By Claudia Mathis
SUN staff writer

The health of the residents at St. Joseph’s Nursing Home in Utica and at Loretto Health and Rehabilitation Center in Syracuse is in good hands. The facilities’ nutrition and exercise programs greatly enhance their fitness.

Loretto residents Eva Bouchard and Alex Finley are thriving under the exercise programs provided at Loretto. “My fitness has improved,” said Finley. “When I first came to Loretto, I couldn’t walk very far. Now, I walk a lot better.”

Finley, at 82 years old, plays basketball, Wii Bowling and volleyball on a regular basis. “I really enjoy Wii bowling — I used to bowl quite a bit before coming here.” Wii is a video game system often used for exercise.

“Alex has great mobility,” commented Brenda McCutcheon, director of spiritual life and eldercare services at Loretto.

“Loretto approaches the care of our elders through a holistic model of body, mind and spirit care,” said McCutcheon. “We provide a variety of venues to promote wellness.” She listed Wii fitness, (sports such as golf, basketball and horseshoes), music and movement and creative movement, where the elder chooses a theme and then leads the exercise as examples. Movement revolves around chair exercises, stretching and toning, discus/Frisbee exercises, chair dancing, and lifting weights, among other things.

McCutcheon added that Loretto residents also go fishing in the summer, which encourages active movement. In addition, Loretto’s pet visitation program encourages movement through reaching, stretching and petting. “In September of each year, we host a Loretto Olympics for all physical pursuits, like throwing, putting, etc.,” said McCutcheon.

Bouchard, extremely active at 76, plays volleyball once a week, ring toss, horseshoes, tabletop bowling and does stretching exercises. “I’m keeping immensely healthy,” said Bouchard. “We all need exercise.”

Bouchard is actively engaged in helping other elders, leading her exercise class in such things as arm curls, head rolls, finger stretches and leg exercises.

“Eva has great arm strength,” commented McCutcheon.

The way in which Finlay and McCutcheon are actively engaged with activities at Loretto is a very important aspect of their lives. “The opportunity to give as well as receive, like helping with the placemats and helping to lead exercise — these are roles that connect them with skills that were part of their lives, teaching, helping, etc., and we try to cultivate those things,” said McCutcheon.

Nutrition is also an important factor in a healthy lifestyle. Loretto’s nutrition plan is an interdisciplinary one in which the nutrition manager, nursing staff, physicians and social workers all play a part.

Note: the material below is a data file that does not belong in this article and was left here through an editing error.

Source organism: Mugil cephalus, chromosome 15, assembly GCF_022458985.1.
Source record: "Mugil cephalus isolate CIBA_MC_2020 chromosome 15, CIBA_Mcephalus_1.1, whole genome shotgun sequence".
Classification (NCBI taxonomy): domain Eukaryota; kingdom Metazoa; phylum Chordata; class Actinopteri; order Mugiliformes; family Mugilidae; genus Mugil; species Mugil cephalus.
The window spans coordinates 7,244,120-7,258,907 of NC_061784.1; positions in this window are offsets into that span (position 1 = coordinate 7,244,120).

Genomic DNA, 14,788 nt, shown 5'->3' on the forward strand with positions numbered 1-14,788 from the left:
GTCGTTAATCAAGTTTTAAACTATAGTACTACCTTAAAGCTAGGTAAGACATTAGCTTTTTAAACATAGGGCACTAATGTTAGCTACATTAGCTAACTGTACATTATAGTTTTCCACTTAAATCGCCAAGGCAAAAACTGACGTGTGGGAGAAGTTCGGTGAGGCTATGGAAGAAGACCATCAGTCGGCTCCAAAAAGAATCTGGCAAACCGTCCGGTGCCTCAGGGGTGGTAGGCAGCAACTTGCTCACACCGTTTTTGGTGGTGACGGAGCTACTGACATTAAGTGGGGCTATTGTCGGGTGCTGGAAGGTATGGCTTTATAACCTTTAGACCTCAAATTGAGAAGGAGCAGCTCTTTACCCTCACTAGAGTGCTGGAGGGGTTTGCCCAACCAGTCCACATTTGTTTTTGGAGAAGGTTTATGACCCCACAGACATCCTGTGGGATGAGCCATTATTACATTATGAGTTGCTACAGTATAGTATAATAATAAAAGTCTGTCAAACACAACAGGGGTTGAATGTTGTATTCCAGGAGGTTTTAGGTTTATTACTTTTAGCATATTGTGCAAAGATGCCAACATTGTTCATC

Laura Toczek, clinical nutrition manager at Loretto, said she meets one-on-one with the elder when he or she first enters the facility. “I consider their likes and dislikes as well as any issues such as chewing and swallowing problems,” explained Toczek. “My role as a dietician is changing because Loretto is transitioning toward person-centered care, which supports individual choices.”

Toczek said that Loretto is offering more individualized education to the elders, enabling them to choose a menu that is nutritionally sound and well balanced.

Toczek enjoys watching the way the elders’ quality of life improves after they begin to follow a nutritionally sound diet. “It’s a really rewarding experience to see them come in malnourished then to see them thrive,” she said.

At St. Joseph’s Nursing Home, David Baker is working with a diet technician and a dietitian to address the needs of its residents. Similar to Loretto, St. Joseph’s is striving to make the environment as home-like as possible.

Baker explained how the residents are informed of what will be served on each day’s menu the day before. During a five-week menu cycle, each person can choose between the main selection and an alternative for each part of the meal. “The residents love the choice,” said Baker. “In this way, we can give them a small part of their independence back.”

Each floor of the facility has a nourishment area that is easily accessible to the elders whenever they desire a snack between meals. It is stocked with healthy food choices such as yogurt, juices, milk and fresh fruits.

St. Joseph’s residents are physically active both within the facility and out in their community. They participate in the annual wheelchair race, American Heart Association Heart Walk, the Senior Olympics, march in the Utica St. Patrick’s Day parade and compete in various bowling tournaments.

Activity programs within the facility include Music in Motion, balloon volleyball, ring toss, table bowling and a racetrack game.

The introduction of an innovative computer system, It’s Never 2 Late, to the elders at St. Joseph’s has dramatically enriched their lives. The new computer system is designed for individuals who may or may not have computer experience. The technology engages them physically, emotionally, mentally and socially.

The computer system has allowed St. Joseph’s therapists to custom design treatment programs for their residents with cognitive and physical impairments. Through the activities in the programs, residents are able to improve their range of motion, balance, coordination, cognition and memory skills.

“It is so intriguing to watch them,” said St. Joseph’s occupational therapy aide Deb Hurteau. “Some have had no experience with computers. They are so involved and it seems purposeful to them. The activities raise their self esteem — that’s when it’s successful.”

Website Proudly Supported By

Learn More